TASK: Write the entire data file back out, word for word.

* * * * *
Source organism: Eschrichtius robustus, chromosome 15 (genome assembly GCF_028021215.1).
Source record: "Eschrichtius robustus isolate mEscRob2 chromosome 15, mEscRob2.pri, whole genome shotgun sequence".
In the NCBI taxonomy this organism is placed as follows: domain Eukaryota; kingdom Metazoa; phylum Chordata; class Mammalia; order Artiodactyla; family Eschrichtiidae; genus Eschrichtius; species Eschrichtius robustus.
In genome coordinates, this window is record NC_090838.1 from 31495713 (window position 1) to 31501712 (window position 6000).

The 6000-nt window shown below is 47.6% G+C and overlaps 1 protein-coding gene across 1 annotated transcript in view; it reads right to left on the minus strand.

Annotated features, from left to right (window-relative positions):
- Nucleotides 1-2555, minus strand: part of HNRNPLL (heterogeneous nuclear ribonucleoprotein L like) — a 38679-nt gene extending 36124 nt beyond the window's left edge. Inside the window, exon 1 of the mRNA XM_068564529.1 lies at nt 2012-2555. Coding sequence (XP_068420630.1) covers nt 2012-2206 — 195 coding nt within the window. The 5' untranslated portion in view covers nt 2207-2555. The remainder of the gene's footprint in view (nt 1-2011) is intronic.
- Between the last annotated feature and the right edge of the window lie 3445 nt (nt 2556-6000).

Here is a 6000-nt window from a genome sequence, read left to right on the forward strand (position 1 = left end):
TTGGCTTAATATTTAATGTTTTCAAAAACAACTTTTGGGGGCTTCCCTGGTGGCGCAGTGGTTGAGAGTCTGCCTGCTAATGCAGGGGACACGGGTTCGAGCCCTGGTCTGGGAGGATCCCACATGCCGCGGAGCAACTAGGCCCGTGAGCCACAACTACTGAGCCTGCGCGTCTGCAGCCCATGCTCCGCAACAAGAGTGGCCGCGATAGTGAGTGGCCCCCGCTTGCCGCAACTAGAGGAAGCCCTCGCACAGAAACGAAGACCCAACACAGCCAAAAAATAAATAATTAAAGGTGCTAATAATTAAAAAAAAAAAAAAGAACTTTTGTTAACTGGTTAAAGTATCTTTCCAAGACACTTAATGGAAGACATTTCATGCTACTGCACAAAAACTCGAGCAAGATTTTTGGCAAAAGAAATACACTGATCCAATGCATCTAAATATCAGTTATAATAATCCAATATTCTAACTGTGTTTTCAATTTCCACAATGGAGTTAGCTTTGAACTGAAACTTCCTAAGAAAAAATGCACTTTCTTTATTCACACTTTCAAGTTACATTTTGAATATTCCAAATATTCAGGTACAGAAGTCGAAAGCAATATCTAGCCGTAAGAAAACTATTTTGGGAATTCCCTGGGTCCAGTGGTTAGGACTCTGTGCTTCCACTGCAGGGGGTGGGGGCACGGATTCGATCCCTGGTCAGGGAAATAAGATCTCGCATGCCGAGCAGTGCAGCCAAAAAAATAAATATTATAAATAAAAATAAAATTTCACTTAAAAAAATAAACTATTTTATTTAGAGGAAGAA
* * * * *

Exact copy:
Source organism: Eschrichtius robustus, chromosome 15 (genome assembly GCF_028021215.1).
Source record: "Eschrichtius robustus isolate mEscRob2 chromosome 15, mEscRob2.pri, whole genome shotgun sequence".
In the NCBI taxonomy this organism is placed as follows: domain Eukaryota; kingdom Metazoa; phylum Chordata; class Mammalia; order Artiodactyla; family Eschrichtiidae; genus Eschrichtius; species Eschrichtius robustus.
In genome coordinates, this window is record NC_090838.1 from 31495713 (window position 1) to 31501712 (window position 6000).

The 6000-nt window shown below is 47.6% G+C and overlaps 1 protein-coding gene across 1 annotated transcript in view; it reads right to left on the minus strand.

Annotated features, from left to right (window-relative positions):
- Nucleotides 1-2555, minus strand: part of HNRNPLL (heterogeneous nuclear ribonucleoprotein L like) — a 38679-nt gene extending 36124 nt beyond the window's left edge. Inside the window, exon 1 of the mRNA XM_068564529.1 lies at nt 2012-2555. Coding sequence (XP_068420630.1) covers nt 2012-2206 — 195 coding nt within the window. The 5' untranslated portion in view covers nt 2207-2555. The remainder of the gene's footprint in view (nt 1-2011) is intronic.
- Between the last annotated feature and the right edge of the window lie 3445 nt (nt 2556-6000).

Here is a 6000-nt window from a genome sequence, read left to right on the forward strand (position 1 = left end):
TTGGCTTAATATTTAATGTTTTCAAAAACAACTTTTGGGGGCTTCCCTGGTGGCGCAGTGGTTGAGAGTCTGCCTGCTAATGCAGGGGACACGGGTTCGAGCCCTGGTCTGGGAGGATCCCACATGCCGCGGAGCAACTAGGCCCGTGAGCCACAACTACTGAGCCTGCGCGTCTGCAGCCCATGCTCCGCAACAAGAGTGGCCGCGATAGTGAGTGGCCCCCGCTTGCCGCAACTAGAGGAAGCCCTCGCACAGAAACGAAGACCCAACACAGCCAAAAAATAAATAATTAAAGGTGCTAATAATTAAAAAAAAAAAAAAGAACTTTTGTTAACTGGTTAAAGTATCTTTCCAAGACACTTAATGGAAGACATTTCATGCTACTGCACAAAAACTCGAGCAAGATTTTTGGCAAAAGAAATACACTGATCCAATGCATCTAAATATCAGTTATAATAATCCAATATTCTAACTGTGTTTTCAATTTCCACAATGGAGTTAGCTTTGAACTGAAACTTCCTAAGAAAAAATGCACTTTCTTTATTCACACTTTCAAGTTACATTTTGAATATTCCAAATATTCAGGTACAGAAGTCGAAAGCAATATCTAGCCGTAAGAAAACTATTTTGGGAATTCCCTGGGTCCAGTGGTTAGGACTCTGTGCTTCCACTGCAGGGGGTGGGGGCACGGATTCGATCCCTGGTCAGGGAAATAAGATCTCGCATGCCGAGCAGTGCAGCCAAAAAAATAAATATTATAAATAAAAATAAAATTTCACTTAAAAAAATAAACTATTTTATTTAGAGGAAGAA